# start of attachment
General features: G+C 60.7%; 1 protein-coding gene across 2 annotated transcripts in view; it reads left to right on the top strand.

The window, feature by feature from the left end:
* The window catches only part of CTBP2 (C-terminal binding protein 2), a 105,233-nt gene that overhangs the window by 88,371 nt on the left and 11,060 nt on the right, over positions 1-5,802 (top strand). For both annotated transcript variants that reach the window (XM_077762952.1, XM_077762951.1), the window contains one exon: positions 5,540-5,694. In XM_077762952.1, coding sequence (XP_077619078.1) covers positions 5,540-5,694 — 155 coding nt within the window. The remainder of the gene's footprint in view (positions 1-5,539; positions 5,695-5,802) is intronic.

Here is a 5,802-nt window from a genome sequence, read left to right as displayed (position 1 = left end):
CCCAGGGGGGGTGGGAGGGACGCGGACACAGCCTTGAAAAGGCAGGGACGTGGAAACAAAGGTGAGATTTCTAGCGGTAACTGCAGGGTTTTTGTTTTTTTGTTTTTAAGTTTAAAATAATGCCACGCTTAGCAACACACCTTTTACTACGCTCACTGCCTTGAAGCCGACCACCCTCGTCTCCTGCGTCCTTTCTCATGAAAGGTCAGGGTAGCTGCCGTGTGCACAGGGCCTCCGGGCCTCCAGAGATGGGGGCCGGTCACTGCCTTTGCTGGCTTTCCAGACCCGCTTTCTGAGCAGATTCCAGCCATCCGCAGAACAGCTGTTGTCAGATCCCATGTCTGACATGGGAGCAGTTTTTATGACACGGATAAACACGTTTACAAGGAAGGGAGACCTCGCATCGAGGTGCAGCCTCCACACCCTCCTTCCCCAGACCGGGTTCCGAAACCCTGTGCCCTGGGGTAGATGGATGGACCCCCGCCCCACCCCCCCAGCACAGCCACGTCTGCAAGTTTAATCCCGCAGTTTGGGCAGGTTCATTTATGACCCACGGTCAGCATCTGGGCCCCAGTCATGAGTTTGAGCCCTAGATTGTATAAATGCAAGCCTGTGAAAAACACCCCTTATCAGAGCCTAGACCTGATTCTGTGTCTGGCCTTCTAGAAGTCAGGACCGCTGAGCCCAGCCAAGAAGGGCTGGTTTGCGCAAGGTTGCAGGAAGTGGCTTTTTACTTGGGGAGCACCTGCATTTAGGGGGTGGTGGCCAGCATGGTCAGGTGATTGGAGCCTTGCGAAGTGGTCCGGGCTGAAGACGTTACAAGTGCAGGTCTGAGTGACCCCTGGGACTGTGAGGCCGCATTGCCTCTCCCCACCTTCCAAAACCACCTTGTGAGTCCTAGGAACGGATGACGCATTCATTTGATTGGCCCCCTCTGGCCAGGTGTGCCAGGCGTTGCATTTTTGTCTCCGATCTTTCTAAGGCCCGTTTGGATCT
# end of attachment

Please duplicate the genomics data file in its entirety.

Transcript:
General features: G+C 60.7%; 1 protein-coding gene across 2 annotated transcripts in view; it reads left to right on the top strand.

The window, feature by feature from the left end:
* The window catches only part of CTBP2 (C-terminal binding protein 2), a 105,233-nt gene that overhangs the window by 88,371 nt on the left and 11,060 nt on the right, over positions 1-5,802 (top strand). For both annotated transcript variants that reach the window (XM_077762952.1, XM_077762951.1), the window contains one exon: positions 5,540-5,694. In XM_077762952.1, coding sequence (XP_077619078.1) covers positions 5,540-5,694 — 155 coding nt within the window. The remainder of the gene's footprint in view (positions 1-5,539; positions 5,695-5,802) is intronic.

Here is a 5,802-nt window from a genome sequence, read left to right as displayed (position 1 = left end):
CCCAGGGGGGGTGGGAGGGACGCGGACACAGCCTTGAAAAGGCAGGGACGTGGAAACAAAGGTGAGATTTCTAGCGGTAACTGCAGGGTTTTTGTTTTTTTGTTTTTAAGTTTAAAATAATGCCACGCTTAGCAACACACCTTTTACTACGCTCACTGCCTTGAAGCCGACCACCCTCGTCTCCTGCGTCCTTTCTCATGAAAGGTCAGGGTAGCTGCCGTGTGCACAGGGCCTCCGGGCCTCCAGAGATGGGGGCCGGTCACTGCCTTTGCTGGCTTTCCAGACCCGCTTTCTGAGCAGATTCCAGCCATCCGCAGAACAGCTGTTGTCAGATCCCATGTCTGACATGGGAGCAGTTTTTATGACACGGATAAACACGTTTACAAGGAAGGGAGACCTCGCATCGAGGTGCAGCCTCCACACCCTCCTTCCCCAGACCGGGTTCCGAAACCCTGTGCCCTGGGGTAGATGGATGGACCCCCGCCCCACCCCCCCAGCACAGCCACGTCTGCAAGTTTAATCCCGCAGTTTGGGCAGGTTCATTTATGACCCACGGTCAGCATCTGGGCCCCAGTCATGAGTTTGAGCCCTAGATTGTATAAATGCAAGCCTGTGAAAAACACCCCTTATCAGAGCCTAGACCTGATTCTGTGTCTGGCCTTCTAGAAGTCAGGACCGCTGAGCCCAGCCAAGAAGGGCTGGTTTGCGCAAGGTTGCAGGAAGTGGCTTTTTACTTGGGGAGCACCTGCATTTAGGGGGTGGTGGCCAGCATGGTCAGGTGATTGGAGCCTTGCGAAGTGGTCCGGGCTGAAGACGTTACAAGTGCAGGTCTGAGTGACCCCTGGGACTGTGAGGCCGCATTGCCTCTCCCCACCTTCCAAAACCACCTTGTGAGTCCTAGGAACGGATGACGCATTCATTTGATTGGCCCCCTCTGGCCAGGTGTGCCAGGCGTTGCATTTTTGTCTCCGATCTTTCTAAGGCCCGTTTGGATCT